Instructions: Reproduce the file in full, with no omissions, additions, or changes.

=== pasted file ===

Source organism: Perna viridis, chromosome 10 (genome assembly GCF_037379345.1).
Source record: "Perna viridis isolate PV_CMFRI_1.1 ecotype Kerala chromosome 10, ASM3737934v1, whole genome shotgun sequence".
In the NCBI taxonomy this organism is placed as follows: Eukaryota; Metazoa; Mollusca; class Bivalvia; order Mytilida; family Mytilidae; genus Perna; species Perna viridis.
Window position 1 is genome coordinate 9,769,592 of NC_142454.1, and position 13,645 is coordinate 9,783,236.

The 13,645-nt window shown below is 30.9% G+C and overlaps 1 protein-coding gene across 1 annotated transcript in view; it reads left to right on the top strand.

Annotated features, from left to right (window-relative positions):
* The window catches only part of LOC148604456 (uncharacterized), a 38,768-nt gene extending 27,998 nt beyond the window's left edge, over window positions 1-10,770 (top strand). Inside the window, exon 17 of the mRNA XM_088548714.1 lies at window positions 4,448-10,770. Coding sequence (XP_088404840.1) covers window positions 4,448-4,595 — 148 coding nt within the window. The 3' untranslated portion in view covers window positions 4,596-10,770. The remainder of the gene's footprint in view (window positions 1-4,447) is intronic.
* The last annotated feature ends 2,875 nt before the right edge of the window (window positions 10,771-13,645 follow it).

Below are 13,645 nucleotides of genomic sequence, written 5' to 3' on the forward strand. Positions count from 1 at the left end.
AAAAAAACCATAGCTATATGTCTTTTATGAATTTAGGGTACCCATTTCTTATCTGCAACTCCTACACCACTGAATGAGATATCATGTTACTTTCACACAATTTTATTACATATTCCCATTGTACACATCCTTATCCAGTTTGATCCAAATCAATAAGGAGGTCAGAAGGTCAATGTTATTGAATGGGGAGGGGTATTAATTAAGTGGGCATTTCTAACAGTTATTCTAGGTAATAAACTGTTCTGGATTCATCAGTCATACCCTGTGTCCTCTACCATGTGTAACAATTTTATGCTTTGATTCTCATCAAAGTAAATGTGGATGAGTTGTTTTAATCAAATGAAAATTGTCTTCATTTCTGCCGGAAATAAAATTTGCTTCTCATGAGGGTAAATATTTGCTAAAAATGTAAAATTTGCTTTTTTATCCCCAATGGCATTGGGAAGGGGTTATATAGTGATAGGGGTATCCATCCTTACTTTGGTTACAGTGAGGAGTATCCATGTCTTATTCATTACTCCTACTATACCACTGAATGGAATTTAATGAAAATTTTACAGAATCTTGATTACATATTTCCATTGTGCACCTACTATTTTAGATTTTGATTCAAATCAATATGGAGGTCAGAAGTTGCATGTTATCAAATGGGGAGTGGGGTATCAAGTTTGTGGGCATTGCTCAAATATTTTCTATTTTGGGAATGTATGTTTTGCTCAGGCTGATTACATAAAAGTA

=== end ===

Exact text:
Source organism: Perna viridis, chromosome 10 (genome assembly GCF_037379345.1).
Source record: "Perna viridis isolate PV_CMFRI_1.1 ecotype Kerala chromosome 10, ASM3737934v1, whole genome shotgun sequence".
In the NCBI taxonomy this organism is placed as follows: Eukaryota; Metazoa; Mollusca; class Bivalvia; order Mytilida; family Mytilidae; genus Perna; species Perna viridis.
Window position 1 is genome coordinate 9,769,592 of NC_142454.1, and position 13,645 is coordinate 9,783,236.

The 13,645-nt window shown below is 30.9% G+C and overlaps 1 protein-coding gene across 1 annotated transcript in view; it reads left to right on the top strand.

Annotated features, from left to right (window-relative positions):
* The window catches only part of LOC148604456 (uncharacterized), a 38,768-nt gene extending 27,998 nt beyond the window's left edge, over window positions 1-10,770 (top strand). Inside the window, exon 17 of the mRNA XM_088548714.1 lies at window positions 4,448-10,770. Coding sequence (XP_088404840.1) covers window positions 4,448-4,595 — 148 coding nt within the window. The 3' untranslated portion in view covers window positions 4,596-10,770. The remainder of the gene's footprint in view (window positions 1-4,447) is intronic.
* The last annotated feature ends 2,875 nt before the right edge of the window (window positions 10,771-13,645 follow it).

Below are 13,645 nucleotides of genomic sequence, written 5' to 3' on the forward strand. Positions count from 1 at the left end.
AAAAAAACCATAGCTATATGTCTTTTATGAATTTAGGGTACCCATTTCTTATCTGCAACTCCTACACCACTGAATGAGATATCATGTTACTTTCACACAATTTTATTACATATTCCCATTGTACACATCCTTATCCAGTTTGATCCAAATCAATAAGGAGGTCAGAAGGTCAATGTTATTGAATGGGGAGGGGTATTAATTAAGTGGGCATTTCTAACAGTTATTCTAGGTAATAAACTGTTCTGGATTCATCAGTCATACCCTGTGTCCTCTACCATGTGTAACAATTTTATGCTTTGATTCTCATCAAAGTAAATGTGGATGAGTTGTTTTAATCAAATGAAAATTGTCTTCATTTCTGCCGGAAATAAAATTTGCTTCTCATGAGGGTAAATATTTGCTAAAAATGTAAAATTTGCTTTTTTATCCCCAATGGCATTGGGAAGGGGTTATATAGTGATAGGGGTATCCATCCTTACTTTGGTTACAGTGAGGAGTATCCATGTCTTATTCATTACTCCTACTATACCACTGAATGGAATTTAATGAAAATTTTACAGAATCTTGATTACATATTTCCATTGTGCACCTACTATTTTAGATTTTGATTCAAATCAATATGGAGGTCAGAAGTTGCATGTTATCAAATGGGGAGTGGGGTATCAAGTTTGTGGGCATTGCTCAAATATTTTCTATTTTGGGAATGTATGTTTTGCTCAGGCTGATTACATAAAAGTA